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Conformations and Vibrational Frequencies of a Precursor of Benzovesamicol Analogues Studied by Density Functional Theories
Conformations and Vibrational Frequencies of a Precursor of Benzovesamicol Analogues Studied by Density Functional Theories
Bulletin of the Korean Chemical Society. 2014. Aug, 35(8): 2311-2316
Copyright © 2014, Korea Chemical Society
  • Received : October 04, 2013
  • Accepted : April 17, 2014
  • Published : August 20, 2014
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About the Authors
Jong-Kil Park
Sang Joon Choe
Department of Chemistry, Institute of Basic Science, Inje University, Kimhae 621-749, Korea.

Abstract
Conformations and vibrational frequencies of the racemic (2 RS ,3 RS )-5-amino-3-(4-phenylpiperazin-1-yl)-1,2,3,4-tetrahydronaphthalen-2-ol-(I) [(2 RS ,3 RS )-(I)], a precursor of benzovesamicol analogues, have been carried out using various DFT methods (M06-2X, B3LYP, B3PW91, PBEPBE, LSDA, and B3P86) with basis sets of 6-31G(d), 6-31+G(d,p), 6-311+G(d,p), 6-311++G(d,p), cc-pVTZ, and TZVP. The LSDA/6-31G(d) level of theory shows the best performance in reproducing the X-ray powder structure. However, the PBEPBE/cc-pVTZ level of theory is the best method to predict the vibrational frequencies of (2 RS ,3 RS )-(I). The potential energy surfaces of racemic pairs (2 RS ,3 RS )-(I) and -(II) are obtained at the LSDA/6-31G(d) level of theory in the gas phase and in water. The results indicate that (2 RS ,3 RS )-(I) are more stable by ~0.75 kcal/mol in energy than (2 RS ,3 RS )-(II) in water, whereas conformer AIIg and BIIg are more stable by ~0.04 kcal/mol than AIg in gas phase. In particular, the hydrogen bond distances between the N of piperazine and the OH of tetrahydronaphthalen become longer in gas, compared with those in the water phase. Vibrational frequencies calculated at the PBEPBE/cc-pVTZ level of theory in the gas phase are larger than those in water, whereas their intensities in the gas phase are weaker than those in water.
Keywords
Introduction
Racemic (2 RS ,3 RS )-5-amino-3-(4-phenylpiperazin-1-yl)-1,2,3,4-tetrahydronaphthalen-2-ol-(I) [(2 RS ,3 RS )-(I)] is a precursor for the preparation of benzovesamicol analogues, which are stereoselective inhibitors of acetylcholine uptake in presynaptic cholinergic vesicles. Benzovesamicol analogues and selected atomic numbers for (2 RS , 3 RS )-(I) are shown in Figure 1 . Radiolabeled benzovesamicol analogues have been extensively used as imaging probes in single-photon emission computedand positron emission tomography in in vitro and in vivo studies of Alzheimer’s disease. 1-8 Assad et al . have recently synthesized (2 RS ,3 RS )-(I) and analyzed its structure by FT-IR and NMR measurements and X-ray powder diffraction. 9
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Precusors of benzovesamicol analogues. (a) (2RS,3RS)-(I) and (2RS,3RS)-(II) are racemic compounds. Ψ1 and Ψ2 are dihedral angles. (b) Selected atomic numbers for (2RS,3RS)-(I).
DFT has been extensively used to study various aspects of molecules with main group atomic species. 10-16 Approximations in DFT permit the accurate calculation of certain physical quantities. The most widely used approximation in physics is the local-density approximation (LDA). Local spin-density approximation (LSDA) is the straightforward generation of LDA including electron spin. The exchange energy in hybrid methods ( e.g. , M06-2X, B3LYP, B3PW91, PBEPBE, and B3P86) is combined with the exact energy from Hartree–Fock theory. Adjustable parameters in hybrid functionals are generally fitted to a training set of molecules. Although results obtained from hybrid functionals are usually sufficiently accurate for most applications, a systematic method to improve these functionals has yet to be established and compared with several traditional wave-function-based methods, such as configuration interaction or coupled cluster theory. Thus, calculation errors for the conformational structure and properties of (2 RS ,3 RS )-(I) should be estimated and compared with other methods or experiments. 9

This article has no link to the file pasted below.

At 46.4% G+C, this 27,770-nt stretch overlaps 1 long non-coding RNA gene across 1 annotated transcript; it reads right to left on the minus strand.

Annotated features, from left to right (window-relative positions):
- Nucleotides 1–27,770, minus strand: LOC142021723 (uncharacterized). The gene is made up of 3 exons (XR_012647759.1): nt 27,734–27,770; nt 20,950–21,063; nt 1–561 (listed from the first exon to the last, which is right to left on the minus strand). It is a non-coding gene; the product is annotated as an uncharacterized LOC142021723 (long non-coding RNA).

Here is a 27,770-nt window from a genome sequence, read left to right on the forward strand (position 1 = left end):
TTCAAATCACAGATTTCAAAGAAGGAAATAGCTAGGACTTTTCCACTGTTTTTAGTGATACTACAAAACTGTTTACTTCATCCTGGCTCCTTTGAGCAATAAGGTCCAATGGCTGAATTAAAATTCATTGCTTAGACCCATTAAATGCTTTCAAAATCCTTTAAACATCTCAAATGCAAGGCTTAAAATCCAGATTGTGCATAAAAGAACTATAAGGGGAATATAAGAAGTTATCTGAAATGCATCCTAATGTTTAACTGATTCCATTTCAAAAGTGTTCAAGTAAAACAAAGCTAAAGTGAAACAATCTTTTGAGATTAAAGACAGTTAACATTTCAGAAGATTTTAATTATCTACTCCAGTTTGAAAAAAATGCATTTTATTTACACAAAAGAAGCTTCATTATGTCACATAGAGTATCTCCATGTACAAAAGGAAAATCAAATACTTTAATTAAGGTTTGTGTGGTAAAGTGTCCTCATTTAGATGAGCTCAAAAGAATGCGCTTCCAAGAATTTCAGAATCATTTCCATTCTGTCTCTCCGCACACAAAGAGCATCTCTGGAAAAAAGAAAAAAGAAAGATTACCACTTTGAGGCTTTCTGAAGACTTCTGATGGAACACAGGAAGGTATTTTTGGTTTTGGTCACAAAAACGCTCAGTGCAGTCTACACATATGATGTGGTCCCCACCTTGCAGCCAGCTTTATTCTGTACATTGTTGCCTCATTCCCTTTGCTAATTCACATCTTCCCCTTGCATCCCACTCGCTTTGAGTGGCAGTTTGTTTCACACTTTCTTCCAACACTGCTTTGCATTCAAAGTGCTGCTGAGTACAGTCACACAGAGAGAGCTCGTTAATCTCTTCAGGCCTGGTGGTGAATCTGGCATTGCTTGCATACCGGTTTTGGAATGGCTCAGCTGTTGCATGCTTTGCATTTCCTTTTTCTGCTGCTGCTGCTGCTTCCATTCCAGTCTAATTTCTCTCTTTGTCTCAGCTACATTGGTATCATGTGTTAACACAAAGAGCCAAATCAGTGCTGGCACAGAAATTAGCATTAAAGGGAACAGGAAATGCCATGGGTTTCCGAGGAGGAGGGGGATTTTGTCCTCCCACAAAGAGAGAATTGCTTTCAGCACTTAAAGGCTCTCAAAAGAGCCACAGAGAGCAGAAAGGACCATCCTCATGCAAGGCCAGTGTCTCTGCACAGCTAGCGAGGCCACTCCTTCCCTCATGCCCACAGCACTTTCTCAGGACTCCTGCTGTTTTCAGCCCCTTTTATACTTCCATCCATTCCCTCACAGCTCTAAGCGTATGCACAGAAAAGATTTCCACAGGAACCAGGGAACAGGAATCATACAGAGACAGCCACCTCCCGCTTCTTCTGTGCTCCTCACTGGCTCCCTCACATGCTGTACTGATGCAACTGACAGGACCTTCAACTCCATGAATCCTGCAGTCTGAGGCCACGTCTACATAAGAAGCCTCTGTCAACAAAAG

Applications of different DFT methods and various basis sets to provide accurate conformations and vibrational frequencies of (2 RS ,3 RS )-(I) have not been analyzed yet. This study has the following two main objectives: (1) to investigate the performance of different DFT methods and effect of different basis sets on predicting the conformational structures and vibrational spectra of (2 RS ,3 RS )-(I) in gas phase and water solution, and (2) to study the conformational structures and vibrational spectra of (2 RS ,3 RS )-(II). This study provides theoretical data and insights into the conformational structure preferences of racemic (2 RS ,3 RS )-(I).
Computational Methods
All calculations were performed with the Gaussian 09 package. 17 All structures were initially optimized at the HF/6-31G(d) starting the X-ray power structure. The structure of (2 RS ,3 RS )-(I) were reoptimized and its vibrational frequencies were calculated in the gas phase using various DFT methods, including M06-2X, 18 B3LYP, 19 LSDA, 20 B3PW91, 21 PBEPBE, 22 and B3P86, 23 and different basis sets, including 6-31G(d), 6-31+G(d,p), 6-311+G(d,p), 6-311++G(d,p), cc-pVTZ, and cc-pVQZ. In addition, the potential surfaces of (2 RS ,3 RS )-(I) and -(II) were obtained at the LSDA/6-31G(d) level of theory in the gas phase and in water. The solvation free energies were calculated using the implicit Solvation Model based on Density (SMD) method. 24 The scale factor used for vibrational frequencies was 0.944. 25
Results and Discussion
Comparison of Structures Optimized with Different Methods and Various Basis Sets for (2RS,3RS)-(I). The molecular structure of (2 RS ,3 RS )-(I) with numerical labels is shown in Figure 1 . Table S1 (Supporting Information) provides the comparison of RMSDs between calculated coordinates in the gas phase among different DFT methods at the 6-31G(d) basis set and the X-ray data for (2 RS ,3 RS )-(I). RMSD can obtain a more accurate conformational structure among all the methods tested. 26 RMSD is the measure of the average distance between the atoms (usually the backbone atoms) of a superimposed 3D structure.